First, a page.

My Rat Wuzzy
I offered to write a blog series for Omaha.net on the health and veterinary care of dogs, but right now, all I can think about is my two year old rat, Wuzzy.
Wuzzy has been bleeding for a couple of weeks. We just located the source of her bleeding two days ago and have set her up for major abdominal surgery two days from today.
Fuzzy and Wuzzy are our female Hairless Dumbo Rex Rats. Dumbo because their ears are larger than normal and on the sides of their heads instead of the top. Rex because if they did have hair, it would be curly. All they’ve got are whiskers, and they look as though someone set them with a tiny curling iron.
When we adopted Fuzzy and Wuzzy, we also brought home their littermate, Cookie Roo. She was a gift for our niece’s birthday (notice the lack of the words petstore or surprise in that sentence.)
One of the first nights the three baby rats were in our home, they became chilled, and we woke up to three unconscious rats. Russ rushed their habitat to me and said, “Something’s wrong with the rats! Do something!” I never use exclamation marks when I am quoting Russ. He is steady. He is calm. He is my voice of reason. He was not calm, he was desperately worried, and for good cause.
The three fastest physical examinations I have ever performed revealed that none of the three rats were breathing, and Baby Wuzzy did not have a heartbeat. I was sobbing. I picked them up one by one and did mouth to nose resuscitation. I rotated through the three of them, and when I got to Wuzzy, I also gently pumped her tiny ratty heart. Whoosh…pump, pump, pump, pump, pump…woosh…pump, pump, pump, pump, pump…next rat. Russ watched for a few cycles like he was watching double dutch jump roping and then jumped right in.
In between ratty breaths I said, “Time us!” Sadly, I knew that if we had to perform CPR for longer than five minutes, the prognosis of our three little friends would seriously worsen. And I had NEVER successfully performed CPR on a patient without a heartbeat. But these were our new babies. Three days in, and we were already in love.
Fuzzy started breathing first, then Cookie Roo. I ignored the time constraints I had asked Russ to make sure I respected and cradled Wuzzy in my cupped hand, trying to warm her and also convince her little cardiovascular and respiratory systems to restart. Before each set of heart pumps, I would gently feel her little chest on each side with my thumb and first finger, and after several minutes, I felt the faintest little flutter. With renewed energy, I sent Russ to warm Fuzzy and Cookie Roo and kept up with the mouth to nose on Wuzzy Rat. Slowly she started breathing on her own and then looked up at me with her beautiful beady eyes, and…rats don’t smile, but…heart-to-heart she smiled at me, and then laid her exhausted little head down in my hand, and we went to join Russ and her littermates in the much less scary, and much slower paced, rewarming and rehydrating processes.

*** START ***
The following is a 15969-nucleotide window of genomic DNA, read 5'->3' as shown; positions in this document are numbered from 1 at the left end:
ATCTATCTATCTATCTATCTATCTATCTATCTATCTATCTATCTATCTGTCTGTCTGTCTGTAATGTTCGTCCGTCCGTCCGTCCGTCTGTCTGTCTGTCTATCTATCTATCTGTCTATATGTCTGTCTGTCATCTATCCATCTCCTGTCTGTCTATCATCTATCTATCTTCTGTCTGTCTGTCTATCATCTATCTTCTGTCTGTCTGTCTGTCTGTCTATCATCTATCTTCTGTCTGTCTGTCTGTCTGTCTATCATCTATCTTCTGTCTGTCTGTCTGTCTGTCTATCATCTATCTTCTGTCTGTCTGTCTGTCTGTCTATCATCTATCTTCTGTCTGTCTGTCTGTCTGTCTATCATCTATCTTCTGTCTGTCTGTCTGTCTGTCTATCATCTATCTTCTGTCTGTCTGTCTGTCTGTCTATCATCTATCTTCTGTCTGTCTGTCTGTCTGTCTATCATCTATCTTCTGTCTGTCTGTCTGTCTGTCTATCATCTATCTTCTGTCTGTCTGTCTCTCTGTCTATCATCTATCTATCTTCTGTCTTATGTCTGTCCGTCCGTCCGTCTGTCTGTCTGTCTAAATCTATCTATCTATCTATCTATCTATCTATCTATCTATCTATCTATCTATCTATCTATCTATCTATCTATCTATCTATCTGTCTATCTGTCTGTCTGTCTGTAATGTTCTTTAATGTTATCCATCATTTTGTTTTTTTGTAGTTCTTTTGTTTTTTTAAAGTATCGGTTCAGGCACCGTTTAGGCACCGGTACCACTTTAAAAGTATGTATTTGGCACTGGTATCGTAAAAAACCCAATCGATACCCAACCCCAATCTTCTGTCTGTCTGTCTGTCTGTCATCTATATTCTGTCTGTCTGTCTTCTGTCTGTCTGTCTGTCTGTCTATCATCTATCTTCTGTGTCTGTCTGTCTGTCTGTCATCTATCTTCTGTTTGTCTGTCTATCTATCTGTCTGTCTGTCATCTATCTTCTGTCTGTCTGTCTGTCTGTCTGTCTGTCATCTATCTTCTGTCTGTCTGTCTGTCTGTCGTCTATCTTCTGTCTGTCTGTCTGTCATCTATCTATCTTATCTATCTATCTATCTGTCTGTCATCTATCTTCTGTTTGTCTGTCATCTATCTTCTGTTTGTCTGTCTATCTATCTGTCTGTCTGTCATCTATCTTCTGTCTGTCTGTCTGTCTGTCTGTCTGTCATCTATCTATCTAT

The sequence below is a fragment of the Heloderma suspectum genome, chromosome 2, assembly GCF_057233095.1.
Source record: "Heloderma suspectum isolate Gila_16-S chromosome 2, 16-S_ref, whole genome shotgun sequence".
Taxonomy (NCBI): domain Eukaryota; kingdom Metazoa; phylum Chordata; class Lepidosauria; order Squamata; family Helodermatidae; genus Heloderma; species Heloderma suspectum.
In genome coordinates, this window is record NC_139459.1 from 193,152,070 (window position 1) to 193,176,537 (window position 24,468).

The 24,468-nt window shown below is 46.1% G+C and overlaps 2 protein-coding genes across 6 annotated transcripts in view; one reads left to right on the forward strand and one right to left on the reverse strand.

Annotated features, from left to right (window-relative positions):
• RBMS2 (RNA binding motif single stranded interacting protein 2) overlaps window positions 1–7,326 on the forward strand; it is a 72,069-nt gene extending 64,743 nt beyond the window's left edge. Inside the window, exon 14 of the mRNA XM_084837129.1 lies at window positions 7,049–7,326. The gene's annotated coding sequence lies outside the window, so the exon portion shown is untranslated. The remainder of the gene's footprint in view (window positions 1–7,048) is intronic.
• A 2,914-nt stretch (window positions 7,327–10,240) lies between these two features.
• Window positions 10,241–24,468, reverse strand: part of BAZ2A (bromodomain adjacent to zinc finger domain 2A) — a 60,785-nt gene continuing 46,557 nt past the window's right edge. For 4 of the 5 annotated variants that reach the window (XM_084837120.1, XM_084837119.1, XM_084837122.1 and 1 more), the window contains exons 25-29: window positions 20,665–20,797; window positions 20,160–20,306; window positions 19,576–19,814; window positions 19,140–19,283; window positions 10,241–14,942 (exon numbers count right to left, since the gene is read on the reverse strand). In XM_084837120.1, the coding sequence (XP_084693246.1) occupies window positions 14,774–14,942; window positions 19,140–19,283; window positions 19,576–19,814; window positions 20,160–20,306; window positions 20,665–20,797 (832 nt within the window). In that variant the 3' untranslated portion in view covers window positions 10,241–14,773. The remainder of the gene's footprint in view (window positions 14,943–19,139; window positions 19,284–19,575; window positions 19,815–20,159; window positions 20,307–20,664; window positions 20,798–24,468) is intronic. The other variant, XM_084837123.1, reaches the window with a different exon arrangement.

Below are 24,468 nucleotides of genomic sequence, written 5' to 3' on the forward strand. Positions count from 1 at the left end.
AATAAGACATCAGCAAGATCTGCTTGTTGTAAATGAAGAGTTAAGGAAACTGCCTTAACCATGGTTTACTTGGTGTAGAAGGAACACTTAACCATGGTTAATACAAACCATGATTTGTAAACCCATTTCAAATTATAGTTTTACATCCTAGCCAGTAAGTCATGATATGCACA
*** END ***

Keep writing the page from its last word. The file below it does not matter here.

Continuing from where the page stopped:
While we were reviving the rats, I was completely, obsessively focused. Afterwards, I held them each individually and apologized for not understanding their metabolic needs well enough to know they needed more warmth than a heated house. They needed more help eating and drinking than we assumed they did. In hindsight, we realized they were much younger than we had thought. Probably only three weeks old, and not completely weaned. And while adult hairless rats can usually do just fine without supplemental heat, baby hairless rats are still developing their thermoregulatory systems and need help. I felt horrible and negligent, yet those intense and valid emotions were so overshadowed with relief that I was, in the end, holding three happy, goofy baby rats, and the memory of that morning now is a very good one.
That was a Sunday morning two years ago. I remember it was a Sunday morning because one hour later we had to leave for church, and I was NOT going anywhere without our rats. So all of Westwood Church was honored by the presence of three baby hairless rats, who just earlier that morning, had all been dead. I have rarely been more emotionally exhausted than I was that morning. I didn’t care what anyone thought; I hovered over them and monitored them the entire morning. Turns out, what people thought was that the rats’ survival was cause for tremendous celebration. They were just as relieved as we were that the babies were OK, and kids and adults alike came in a steady stream to check on us and check on our rats. I love our church family.
Two weeks later, our niece received her birthday rat, but it was several months before we were able to tell her of Cookie Roo’s scary start.
Over fifty of the church’s preschool children and all of their teachers later came to my veterinary hospital in a daylong parade of tours to see Fuzzy and Wuzzy again.
Fuzzy and Wuzzy have spent a morning at a daycare where forty toddlers each gave them one Cheerio and either held or petted them, depending on the comfort level of each child. I believe that was one of the happiest days in the lives of my rats.